So, alone with the unwavering gaze of the two-way mirror, Florentin took his last meal of lilies in his cell. The guard who deposited it told him, "Save room," because down the hall, his hemlock was being prepared. Every meal made him younger. Every day made him more dead. His appeals could go on for a million years, and he'd sit still in his cell, outwaiting and outlasting and outliving his condemners.

There was something that nobody understood--not Ven, not Cohorts, not the Chief Inspector--that after eighty-three years of staring at a mirror, Vanity saw the world. He ate a lily and looked at the mirror, saw the worry of the trials fade away like melting snow. The Earth lifted her hand to her mouth and in Florentin, her reflection did the same, biting another of the lilies. Everything reflected in Vanity, and he grew younger. The Earth grew younger as she ate an entire race of time travelers.

White-hatted watchers saw his last meal, saw not only the everyday unaging, but also the prisoner pull a stage-escape with mirrors, drifting out of sight like smoke. Butterflies felt the panicked quickening of hearts under the shirts and their proboscises unfurled, eager for that red nectar forever an inch away. The world turned backwards, looking over its shoulder, then continued on in its counter-clockwise path.


of me







Vanity had unaged past the point of his own birth, folding inside out like a wad of origami and coming out unfolded on the other side, running headlong into the past.

They chased him.

No, there was only one pursuer, vague and male. He chased him.


full of



For a time, Vanity Florentin feasted on botanical gardens and public parks, unable to believe the new world he'd stepped into. The fountain of youth was giving off splashes of blue triodanis perfoliata everywhere he looked. The buildings were made of solidly opaque material! Peasants used internal combustion! Anyone who thought that the Scareman was some sort of Robin Hood, standing upright in a garden and protecting defenseless beings from The Man, was wrong. He just wanted out.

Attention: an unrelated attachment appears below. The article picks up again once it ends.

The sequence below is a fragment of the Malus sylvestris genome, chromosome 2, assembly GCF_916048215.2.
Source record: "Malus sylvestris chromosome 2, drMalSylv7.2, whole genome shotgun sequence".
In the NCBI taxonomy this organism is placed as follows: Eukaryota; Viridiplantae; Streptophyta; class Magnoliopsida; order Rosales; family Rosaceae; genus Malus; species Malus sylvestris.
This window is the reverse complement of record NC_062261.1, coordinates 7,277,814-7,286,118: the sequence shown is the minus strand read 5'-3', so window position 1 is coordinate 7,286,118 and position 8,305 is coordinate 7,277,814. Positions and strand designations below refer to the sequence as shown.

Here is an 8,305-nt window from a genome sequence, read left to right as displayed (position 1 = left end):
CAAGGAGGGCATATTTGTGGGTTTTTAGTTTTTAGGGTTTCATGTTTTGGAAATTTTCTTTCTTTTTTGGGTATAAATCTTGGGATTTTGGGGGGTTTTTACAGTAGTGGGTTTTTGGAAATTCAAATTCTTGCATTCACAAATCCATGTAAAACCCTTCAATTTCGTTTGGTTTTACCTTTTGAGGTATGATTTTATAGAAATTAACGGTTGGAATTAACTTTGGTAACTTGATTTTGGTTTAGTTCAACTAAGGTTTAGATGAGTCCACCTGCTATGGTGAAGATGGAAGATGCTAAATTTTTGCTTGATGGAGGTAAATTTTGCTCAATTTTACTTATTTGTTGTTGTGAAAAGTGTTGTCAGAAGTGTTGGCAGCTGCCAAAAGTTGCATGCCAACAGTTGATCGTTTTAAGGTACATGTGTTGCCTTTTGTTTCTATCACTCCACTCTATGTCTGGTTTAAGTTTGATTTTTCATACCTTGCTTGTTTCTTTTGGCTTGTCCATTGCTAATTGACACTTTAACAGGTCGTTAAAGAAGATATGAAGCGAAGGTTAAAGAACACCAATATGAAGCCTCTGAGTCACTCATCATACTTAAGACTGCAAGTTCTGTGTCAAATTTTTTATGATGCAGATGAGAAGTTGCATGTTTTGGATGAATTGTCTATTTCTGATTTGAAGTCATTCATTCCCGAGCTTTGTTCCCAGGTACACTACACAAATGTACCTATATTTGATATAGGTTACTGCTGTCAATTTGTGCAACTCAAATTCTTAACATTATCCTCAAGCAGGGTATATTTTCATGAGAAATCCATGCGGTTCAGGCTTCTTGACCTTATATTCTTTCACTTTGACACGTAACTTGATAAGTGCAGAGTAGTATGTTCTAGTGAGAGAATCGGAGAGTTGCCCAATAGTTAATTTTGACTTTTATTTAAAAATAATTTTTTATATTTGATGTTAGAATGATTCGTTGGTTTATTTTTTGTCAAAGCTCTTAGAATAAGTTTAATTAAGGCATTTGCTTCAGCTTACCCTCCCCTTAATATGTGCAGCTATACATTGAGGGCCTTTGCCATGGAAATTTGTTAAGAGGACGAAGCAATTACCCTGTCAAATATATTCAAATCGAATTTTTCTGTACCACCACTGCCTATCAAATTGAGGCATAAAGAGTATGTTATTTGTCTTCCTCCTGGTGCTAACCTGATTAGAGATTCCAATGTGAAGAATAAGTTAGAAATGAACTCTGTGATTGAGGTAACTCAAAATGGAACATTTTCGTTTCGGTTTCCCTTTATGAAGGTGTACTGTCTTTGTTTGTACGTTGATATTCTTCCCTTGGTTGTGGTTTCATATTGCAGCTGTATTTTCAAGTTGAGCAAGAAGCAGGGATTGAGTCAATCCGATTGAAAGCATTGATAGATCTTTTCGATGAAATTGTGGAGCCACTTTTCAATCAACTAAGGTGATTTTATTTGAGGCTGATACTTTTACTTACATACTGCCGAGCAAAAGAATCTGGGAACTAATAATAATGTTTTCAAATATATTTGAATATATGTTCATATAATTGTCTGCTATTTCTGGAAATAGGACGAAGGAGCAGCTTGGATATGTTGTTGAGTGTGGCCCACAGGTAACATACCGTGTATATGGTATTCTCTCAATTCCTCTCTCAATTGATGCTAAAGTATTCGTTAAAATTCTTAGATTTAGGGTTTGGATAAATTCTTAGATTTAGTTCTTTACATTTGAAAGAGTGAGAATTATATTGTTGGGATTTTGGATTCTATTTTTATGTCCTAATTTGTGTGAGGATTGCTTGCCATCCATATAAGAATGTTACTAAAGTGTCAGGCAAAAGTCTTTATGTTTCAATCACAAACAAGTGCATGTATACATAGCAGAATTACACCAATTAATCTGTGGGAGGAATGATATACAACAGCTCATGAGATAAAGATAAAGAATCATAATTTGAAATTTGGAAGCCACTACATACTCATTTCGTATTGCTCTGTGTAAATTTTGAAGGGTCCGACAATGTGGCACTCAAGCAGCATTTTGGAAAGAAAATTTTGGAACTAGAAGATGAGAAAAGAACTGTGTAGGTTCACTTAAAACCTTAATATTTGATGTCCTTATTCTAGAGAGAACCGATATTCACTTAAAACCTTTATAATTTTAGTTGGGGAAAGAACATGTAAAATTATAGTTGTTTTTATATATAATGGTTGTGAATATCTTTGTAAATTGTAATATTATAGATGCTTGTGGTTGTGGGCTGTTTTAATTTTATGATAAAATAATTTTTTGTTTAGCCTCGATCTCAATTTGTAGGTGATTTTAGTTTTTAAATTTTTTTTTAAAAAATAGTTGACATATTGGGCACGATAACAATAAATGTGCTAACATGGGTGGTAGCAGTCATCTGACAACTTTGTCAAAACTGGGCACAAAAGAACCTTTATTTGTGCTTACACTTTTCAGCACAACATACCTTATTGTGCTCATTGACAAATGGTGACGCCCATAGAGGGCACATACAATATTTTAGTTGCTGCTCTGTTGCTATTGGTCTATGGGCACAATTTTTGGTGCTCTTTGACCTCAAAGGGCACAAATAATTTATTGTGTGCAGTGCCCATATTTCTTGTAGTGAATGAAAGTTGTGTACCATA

But he couldn't get it. Those shadows, those footsteps, those eyes were always behind him and he never knew which way to run. Florentin missed his wife.

He saw cotton swabs on rabbits' eyes and cried. He saw blubber being rendered. The simian inquisition. Worst, Vanity saw Age. Up the stairs to his hotel room at night, the Scareman's head in hand, he told himself it was just culture shock and homesickness. It would pass.

His heart seized like an engine at the top of the stairs. There! The end of the dark hall was a shadow, vague and male. Was that a breeze of wings on the shadow's chest, or was it just the tick of his own heart restarting? Florentin said, "Is that you, Inspector?"


"Yes, it's me, Florentin. So, you followed me. Congratulations."


"You're welcome. How do you like this land of new opportunity? Everything's so novel! I've been at this one week for almost a year–-I can't take everything in. But," he mused, "that's probably how you found me."


Florentin looked both ways in the darkened hall and saw a plant stand nearby that would make a good bludgeon. He stepped closer to it. The inspector didn't react. "Can you imagine Inspector, what crime-fighting will be like once everyone understands Vanity's Mirror? That chaos and anarchy you were telling me about? How can you chase a criminal back in time? How do you make jurisdictions?

"How do you prosecute a crime that's been uncommitted?

"What possibilities there are when every crime becomes victimless, and the criminal becomes a vague shadow in your rulebook?

"Imagine the sweetest, youngest flowers I can have here. I can eat anything! Do anything! Be anything!"


He snatched up the plant stand and charged at the shadow, swung low, aiming at the torso. A solid blow. With the impact, he felt a shattering pain in his gut and Florentin, last of the glass people, cracked open in the middle. Great ropey vines tumbled out of his stomach, touched and veined with tropical flora. They tangled around his ankles and tripped him to the ground, kept pouring out. From his knees, Florentin gathered them in his hands, great armfuls, because they were important. When too many to carry came out, he began stuffing them in his mouth. It would be okay. He just had to find an unbroken mirror–-the shards of this one were going through his knees. There was a mirror in his hotel room, not far away. He crawled, and cried out, "Oh God Ven! The world, it never ends! The world never ends! The world--!"